The case centers on a 236-mile high-speed rail line between Houston and Dallas being planned by the company Texas Central. Filed by landowner Jim Miles in 2016, the lawsuit argues that Texas Central does not qualify as a "railroad company" under state law and therefore cannot use eminent domain to acquire land needed to construct the line.
The Supreme Court declined to review the case in June, allowing a decision by an appeals to court to remain in place that ruled Texas Central was a railroad company. Shortly after the court declined review, Miles issued a statement announcing he would file a motion for a rehearing.
In the Oct. 15 order granting a rehearing, the Supreme Court set a date of Jan. 11 to hear oral arguments.
In a statement, officials with Texas Central said they were confident the court would rule in their favor.
“Texas Central looks forward to our time with the Supreme Court in January," according to the statement. "We remain confident that, ultimately, the Texas Supreme Court will conclusively resolve this issue in Texas Central’s favor, agreeing with the court of appeals’ well-reasoned decision and concluding that Texas Central qualifies as an entity entitled to use survey and eminent domain authority under the Texas Transportation Code.”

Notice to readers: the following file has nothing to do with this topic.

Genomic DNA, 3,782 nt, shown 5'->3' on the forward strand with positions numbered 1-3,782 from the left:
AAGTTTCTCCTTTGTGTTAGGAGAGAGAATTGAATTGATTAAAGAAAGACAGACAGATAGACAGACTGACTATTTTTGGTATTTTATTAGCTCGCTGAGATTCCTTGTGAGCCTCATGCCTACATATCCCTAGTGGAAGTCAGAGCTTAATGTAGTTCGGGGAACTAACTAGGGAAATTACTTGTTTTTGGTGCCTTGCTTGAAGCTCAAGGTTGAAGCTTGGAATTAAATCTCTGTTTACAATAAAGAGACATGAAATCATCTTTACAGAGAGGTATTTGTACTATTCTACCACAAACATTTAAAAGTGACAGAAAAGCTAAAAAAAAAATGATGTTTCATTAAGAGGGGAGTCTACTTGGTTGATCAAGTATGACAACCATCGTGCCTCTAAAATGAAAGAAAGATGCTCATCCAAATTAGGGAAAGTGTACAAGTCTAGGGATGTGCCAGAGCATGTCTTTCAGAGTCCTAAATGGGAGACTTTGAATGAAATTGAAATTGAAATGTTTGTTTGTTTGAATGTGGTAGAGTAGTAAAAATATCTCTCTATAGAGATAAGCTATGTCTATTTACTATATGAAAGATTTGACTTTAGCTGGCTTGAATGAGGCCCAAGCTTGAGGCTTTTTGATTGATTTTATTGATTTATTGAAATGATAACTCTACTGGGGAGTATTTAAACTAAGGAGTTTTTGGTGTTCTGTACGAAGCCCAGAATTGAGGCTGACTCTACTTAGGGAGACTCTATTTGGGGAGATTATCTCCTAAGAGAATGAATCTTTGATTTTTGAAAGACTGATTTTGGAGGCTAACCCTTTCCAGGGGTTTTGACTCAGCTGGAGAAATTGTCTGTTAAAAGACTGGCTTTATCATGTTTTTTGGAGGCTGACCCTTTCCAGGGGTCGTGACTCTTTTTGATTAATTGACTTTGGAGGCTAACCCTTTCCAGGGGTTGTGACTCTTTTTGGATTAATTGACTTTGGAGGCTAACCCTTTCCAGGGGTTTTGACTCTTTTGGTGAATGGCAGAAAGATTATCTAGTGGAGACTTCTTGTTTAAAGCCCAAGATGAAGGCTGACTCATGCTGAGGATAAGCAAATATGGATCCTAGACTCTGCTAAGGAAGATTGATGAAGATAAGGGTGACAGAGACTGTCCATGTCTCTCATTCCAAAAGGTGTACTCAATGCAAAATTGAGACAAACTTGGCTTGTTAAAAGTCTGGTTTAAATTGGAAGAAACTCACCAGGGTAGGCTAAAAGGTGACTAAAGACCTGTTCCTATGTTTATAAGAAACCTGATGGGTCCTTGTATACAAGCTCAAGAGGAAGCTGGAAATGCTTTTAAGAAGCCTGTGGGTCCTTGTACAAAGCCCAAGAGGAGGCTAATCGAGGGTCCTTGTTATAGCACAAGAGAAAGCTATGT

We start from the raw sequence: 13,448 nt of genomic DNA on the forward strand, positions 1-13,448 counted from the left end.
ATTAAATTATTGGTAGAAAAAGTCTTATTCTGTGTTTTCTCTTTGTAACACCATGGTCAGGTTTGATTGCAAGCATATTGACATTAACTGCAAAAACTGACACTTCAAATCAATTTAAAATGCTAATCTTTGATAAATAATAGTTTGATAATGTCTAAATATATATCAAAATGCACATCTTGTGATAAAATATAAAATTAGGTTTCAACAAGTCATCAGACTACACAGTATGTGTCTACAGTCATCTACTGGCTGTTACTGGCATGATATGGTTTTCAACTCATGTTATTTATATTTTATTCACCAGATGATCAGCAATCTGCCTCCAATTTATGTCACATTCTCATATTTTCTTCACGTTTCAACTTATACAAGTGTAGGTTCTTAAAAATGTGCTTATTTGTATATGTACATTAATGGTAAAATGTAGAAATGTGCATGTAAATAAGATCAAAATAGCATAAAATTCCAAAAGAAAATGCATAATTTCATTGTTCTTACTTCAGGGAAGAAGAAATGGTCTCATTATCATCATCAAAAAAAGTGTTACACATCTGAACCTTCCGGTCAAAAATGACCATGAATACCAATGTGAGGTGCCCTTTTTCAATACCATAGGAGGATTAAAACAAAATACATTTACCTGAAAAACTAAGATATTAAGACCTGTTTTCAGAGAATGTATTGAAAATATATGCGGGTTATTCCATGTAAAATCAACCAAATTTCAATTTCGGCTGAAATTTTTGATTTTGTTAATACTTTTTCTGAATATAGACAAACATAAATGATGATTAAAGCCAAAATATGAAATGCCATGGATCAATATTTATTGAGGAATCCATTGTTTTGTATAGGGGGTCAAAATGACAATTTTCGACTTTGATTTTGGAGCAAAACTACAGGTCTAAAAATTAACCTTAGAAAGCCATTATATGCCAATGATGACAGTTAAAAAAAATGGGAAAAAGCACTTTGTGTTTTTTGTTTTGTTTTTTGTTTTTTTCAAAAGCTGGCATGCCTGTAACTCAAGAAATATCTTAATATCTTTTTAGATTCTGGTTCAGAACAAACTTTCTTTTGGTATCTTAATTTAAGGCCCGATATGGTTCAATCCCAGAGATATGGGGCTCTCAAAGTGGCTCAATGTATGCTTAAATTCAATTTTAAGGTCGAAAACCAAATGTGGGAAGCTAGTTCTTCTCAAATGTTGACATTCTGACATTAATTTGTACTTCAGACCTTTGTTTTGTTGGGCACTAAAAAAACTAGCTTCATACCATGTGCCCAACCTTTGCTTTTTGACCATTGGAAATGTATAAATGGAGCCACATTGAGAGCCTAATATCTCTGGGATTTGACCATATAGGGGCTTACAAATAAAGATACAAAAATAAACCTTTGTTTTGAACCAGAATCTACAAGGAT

Opposition groups Texas Against High-Speed Rail and ReRoute the Route celebrated the motion.
"We are so thankful the Texas Supreme Court decided to listen to the voices of numerous stakeholders who raised significant concerns about the proposed high-speed rail project," said Jennifer Stevens, a spokesperson for ReRoute the Route, in a statement. "The Texas Supreme Court recognized this is an issue that is of great importance to Texas, and they will take their time to consider all relevant facts."
Texas Central has pitched the rail project as an alternative to car travel on the highly traveled route between Houston and Dallas. The trip would take roughly 90 minutes with one stop in College Station, and prices would be competitive with airlines, officials said. The cost of the project is pegged at $20 billion on the company's website, and funding sources could include private investments, commercial loans and federal loan programs.
Some landowners, including Miles, have refused to sell their land to the company needed to build along the selected route, prompting the courtroom showdown. Officials with Texas Central have previously said eminent domain would only be used as a last resort.
Construction was anticipated to start in late 2021 or early 2022, but it is unclear if the renewed Supreme Court case will affect those projections.